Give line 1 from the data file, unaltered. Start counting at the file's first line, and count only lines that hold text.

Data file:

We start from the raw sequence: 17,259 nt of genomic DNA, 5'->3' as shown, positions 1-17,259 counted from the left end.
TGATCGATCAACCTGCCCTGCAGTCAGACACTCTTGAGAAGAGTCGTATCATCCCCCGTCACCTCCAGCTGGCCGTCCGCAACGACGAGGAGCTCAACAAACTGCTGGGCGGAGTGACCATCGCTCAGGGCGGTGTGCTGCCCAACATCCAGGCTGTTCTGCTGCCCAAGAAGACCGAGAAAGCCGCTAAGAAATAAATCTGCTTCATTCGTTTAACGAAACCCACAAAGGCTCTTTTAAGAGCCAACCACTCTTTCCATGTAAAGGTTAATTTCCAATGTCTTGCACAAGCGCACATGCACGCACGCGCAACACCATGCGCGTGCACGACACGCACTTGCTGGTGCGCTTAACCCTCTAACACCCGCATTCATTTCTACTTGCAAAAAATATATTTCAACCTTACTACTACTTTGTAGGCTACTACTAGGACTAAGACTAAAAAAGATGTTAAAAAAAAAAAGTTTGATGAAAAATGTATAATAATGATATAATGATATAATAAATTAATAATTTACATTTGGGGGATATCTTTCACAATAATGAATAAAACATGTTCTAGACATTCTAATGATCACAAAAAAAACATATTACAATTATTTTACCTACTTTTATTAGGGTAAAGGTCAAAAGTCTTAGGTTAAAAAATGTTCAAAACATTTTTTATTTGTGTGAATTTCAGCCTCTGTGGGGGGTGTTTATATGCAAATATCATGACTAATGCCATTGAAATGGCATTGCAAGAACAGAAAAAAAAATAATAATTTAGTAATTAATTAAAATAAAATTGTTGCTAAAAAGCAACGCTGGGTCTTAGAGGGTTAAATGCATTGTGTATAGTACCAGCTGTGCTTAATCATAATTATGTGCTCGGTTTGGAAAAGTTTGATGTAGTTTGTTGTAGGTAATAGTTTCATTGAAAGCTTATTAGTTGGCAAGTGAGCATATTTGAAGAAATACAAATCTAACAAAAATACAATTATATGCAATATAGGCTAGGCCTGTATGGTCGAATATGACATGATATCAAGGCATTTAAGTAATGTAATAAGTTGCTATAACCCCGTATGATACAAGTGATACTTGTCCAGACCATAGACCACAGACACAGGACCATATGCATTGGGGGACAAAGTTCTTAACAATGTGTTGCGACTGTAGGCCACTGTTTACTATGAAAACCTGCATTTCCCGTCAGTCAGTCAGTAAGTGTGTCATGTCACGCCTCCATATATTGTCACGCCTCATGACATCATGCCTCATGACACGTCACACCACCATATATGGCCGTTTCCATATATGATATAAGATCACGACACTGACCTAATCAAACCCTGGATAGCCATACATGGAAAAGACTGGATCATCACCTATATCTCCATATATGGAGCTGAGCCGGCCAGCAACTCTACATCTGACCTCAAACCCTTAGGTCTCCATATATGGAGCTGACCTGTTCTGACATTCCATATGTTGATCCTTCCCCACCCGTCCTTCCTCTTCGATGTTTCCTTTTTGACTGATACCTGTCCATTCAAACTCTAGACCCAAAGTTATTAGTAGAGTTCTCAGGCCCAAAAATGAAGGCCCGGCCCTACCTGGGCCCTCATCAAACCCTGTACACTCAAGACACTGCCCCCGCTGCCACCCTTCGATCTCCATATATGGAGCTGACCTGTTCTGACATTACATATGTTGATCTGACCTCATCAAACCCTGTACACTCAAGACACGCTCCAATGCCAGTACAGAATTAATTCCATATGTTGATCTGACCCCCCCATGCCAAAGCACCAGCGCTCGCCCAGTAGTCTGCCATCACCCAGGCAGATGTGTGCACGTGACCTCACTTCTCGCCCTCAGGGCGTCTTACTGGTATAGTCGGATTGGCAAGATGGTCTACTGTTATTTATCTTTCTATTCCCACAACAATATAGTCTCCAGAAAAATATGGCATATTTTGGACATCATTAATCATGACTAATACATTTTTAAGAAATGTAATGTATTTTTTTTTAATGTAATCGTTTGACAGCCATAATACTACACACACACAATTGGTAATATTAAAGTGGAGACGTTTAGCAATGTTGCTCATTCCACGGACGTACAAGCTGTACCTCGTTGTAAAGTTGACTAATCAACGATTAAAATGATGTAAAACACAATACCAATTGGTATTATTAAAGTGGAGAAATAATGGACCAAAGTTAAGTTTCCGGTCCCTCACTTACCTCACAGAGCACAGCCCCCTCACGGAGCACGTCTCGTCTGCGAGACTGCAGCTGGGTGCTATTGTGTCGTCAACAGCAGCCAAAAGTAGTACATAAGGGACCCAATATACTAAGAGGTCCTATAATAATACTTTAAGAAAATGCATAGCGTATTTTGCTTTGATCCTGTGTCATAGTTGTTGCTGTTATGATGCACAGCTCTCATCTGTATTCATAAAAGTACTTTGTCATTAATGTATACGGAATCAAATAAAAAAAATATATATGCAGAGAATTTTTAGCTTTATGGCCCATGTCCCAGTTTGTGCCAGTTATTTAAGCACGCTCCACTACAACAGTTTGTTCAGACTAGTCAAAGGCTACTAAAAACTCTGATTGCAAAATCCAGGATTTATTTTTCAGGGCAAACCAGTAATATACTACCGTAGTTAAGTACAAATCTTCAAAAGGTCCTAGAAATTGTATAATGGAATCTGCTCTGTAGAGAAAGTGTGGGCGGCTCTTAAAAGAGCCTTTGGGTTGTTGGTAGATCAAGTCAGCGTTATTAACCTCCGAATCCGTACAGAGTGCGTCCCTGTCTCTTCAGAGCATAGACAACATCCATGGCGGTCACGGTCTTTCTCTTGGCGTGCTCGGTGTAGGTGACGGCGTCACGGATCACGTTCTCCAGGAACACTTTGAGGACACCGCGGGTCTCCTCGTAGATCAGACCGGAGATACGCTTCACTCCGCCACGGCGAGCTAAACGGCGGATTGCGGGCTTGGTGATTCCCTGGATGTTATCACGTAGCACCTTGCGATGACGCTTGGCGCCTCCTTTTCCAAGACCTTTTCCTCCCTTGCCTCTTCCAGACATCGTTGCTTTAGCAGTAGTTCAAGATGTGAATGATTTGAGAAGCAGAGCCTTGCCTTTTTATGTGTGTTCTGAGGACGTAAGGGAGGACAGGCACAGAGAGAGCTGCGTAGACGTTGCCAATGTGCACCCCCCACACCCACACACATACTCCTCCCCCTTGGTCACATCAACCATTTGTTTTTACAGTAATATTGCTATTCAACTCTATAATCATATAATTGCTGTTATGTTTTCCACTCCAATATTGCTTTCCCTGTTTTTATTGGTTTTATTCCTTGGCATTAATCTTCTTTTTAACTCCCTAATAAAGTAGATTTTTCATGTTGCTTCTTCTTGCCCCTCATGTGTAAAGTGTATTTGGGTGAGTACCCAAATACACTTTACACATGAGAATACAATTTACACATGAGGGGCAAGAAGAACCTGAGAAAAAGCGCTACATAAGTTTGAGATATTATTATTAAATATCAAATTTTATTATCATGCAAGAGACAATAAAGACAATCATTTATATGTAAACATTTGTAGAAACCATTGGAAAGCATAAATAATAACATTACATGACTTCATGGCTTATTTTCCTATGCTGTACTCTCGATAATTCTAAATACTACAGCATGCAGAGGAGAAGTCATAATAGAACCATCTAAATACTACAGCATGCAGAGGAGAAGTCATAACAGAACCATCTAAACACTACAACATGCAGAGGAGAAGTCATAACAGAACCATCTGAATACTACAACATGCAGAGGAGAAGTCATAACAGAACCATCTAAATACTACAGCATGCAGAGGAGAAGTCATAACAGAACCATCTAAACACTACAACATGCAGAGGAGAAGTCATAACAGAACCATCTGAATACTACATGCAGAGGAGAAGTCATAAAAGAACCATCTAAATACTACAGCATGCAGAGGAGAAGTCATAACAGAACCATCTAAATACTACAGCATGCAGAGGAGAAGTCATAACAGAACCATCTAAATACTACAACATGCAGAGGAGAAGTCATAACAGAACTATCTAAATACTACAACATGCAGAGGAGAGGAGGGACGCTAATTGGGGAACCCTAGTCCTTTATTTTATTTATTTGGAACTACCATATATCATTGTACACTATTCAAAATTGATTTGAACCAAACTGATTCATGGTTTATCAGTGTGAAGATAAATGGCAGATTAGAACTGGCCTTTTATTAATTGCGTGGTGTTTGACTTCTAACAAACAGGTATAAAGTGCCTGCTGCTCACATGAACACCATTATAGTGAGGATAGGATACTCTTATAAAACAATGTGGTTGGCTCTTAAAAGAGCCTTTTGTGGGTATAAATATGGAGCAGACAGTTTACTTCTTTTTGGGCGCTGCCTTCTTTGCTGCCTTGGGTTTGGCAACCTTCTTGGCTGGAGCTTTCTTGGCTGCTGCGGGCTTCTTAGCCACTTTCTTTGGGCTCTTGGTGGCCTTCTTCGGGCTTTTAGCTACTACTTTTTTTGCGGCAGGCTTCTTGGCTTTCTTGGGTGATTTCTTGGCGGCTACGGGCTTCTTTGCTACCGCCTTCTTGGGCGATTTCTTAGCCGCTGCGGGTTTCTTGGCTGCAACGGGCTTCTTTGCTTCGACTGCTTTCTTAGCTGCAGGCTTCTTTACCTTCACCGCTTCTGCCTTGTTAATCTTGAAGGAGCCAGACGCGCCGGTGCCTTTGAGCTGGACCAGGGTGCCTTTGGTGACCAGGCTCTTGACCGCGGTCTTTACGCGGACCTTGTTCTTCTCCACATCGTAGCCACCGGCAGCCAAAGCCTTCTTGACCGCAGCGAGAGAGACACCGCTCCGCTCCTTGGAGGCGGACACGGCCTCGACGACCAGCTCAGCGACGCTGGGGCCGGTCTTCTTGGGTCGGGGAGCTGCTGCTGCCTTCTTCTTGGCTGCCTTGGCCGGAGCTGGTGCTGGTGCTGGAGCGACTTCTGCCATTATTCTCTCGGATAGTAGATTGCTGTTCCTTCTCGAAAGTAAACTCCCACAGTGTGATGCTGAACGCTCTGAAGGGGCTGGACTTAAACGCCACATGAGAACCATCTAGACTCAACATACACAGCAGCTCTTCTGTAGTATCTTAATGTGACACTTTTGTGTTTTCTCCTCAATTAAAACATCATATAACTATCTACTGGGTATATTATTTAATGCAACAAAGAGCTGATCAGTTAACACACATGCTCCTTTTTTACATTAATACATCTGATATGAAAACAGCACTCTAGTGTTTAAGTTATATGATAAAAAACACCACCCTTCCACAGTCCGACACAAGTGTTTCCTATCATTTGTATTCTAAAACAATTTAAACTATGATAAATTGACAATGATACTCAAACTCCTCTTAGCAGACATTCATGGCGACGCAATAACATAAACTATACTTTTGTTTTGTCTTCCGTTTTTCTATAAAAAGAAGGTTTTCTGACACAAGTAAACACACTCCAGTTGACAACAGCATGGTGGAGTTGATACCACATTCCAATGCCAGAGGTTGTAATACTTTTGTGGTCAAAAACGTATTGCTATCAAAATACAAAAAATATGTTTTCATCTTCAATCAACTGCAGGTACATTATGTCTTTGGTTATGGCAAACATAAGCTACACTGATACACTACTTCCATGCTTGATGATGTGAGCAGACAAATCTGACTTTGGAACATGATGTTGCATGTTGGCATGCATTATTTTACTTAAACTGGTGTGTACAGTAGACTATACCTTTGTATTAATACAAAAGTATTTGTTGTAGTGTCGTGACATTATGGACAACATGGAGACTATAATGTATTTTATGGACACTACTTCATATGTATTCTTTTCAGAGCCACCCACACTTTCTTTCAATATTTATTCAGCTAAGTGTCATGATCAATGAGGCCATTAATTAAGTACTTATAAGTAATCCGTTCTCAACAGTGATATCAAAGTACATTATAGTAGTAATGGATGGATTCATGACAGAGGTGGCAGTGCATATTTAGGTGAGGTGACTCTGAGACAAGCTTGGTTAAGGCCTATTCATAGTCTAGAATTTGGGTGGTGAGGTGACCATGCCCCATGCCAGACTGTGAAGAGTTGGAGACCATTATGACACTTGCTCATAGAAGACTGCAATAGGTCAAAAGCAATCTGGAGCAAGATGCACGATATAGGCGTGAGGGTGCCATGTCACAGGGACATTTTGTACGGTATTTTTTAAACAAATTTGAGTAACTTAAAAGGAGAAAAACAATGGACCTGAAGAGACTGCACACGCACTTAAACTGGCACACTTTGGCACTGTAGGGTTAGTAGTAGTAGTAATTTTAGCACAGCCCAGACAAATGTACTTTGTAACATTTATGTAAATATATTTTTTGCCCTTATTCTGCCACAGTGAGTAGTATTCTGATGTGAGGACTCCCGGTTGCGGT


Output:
We start from the raw sequence: 17,259 nt of genomic DNA, 5'->3' as shown, positions 1-17,259 counted from the left end.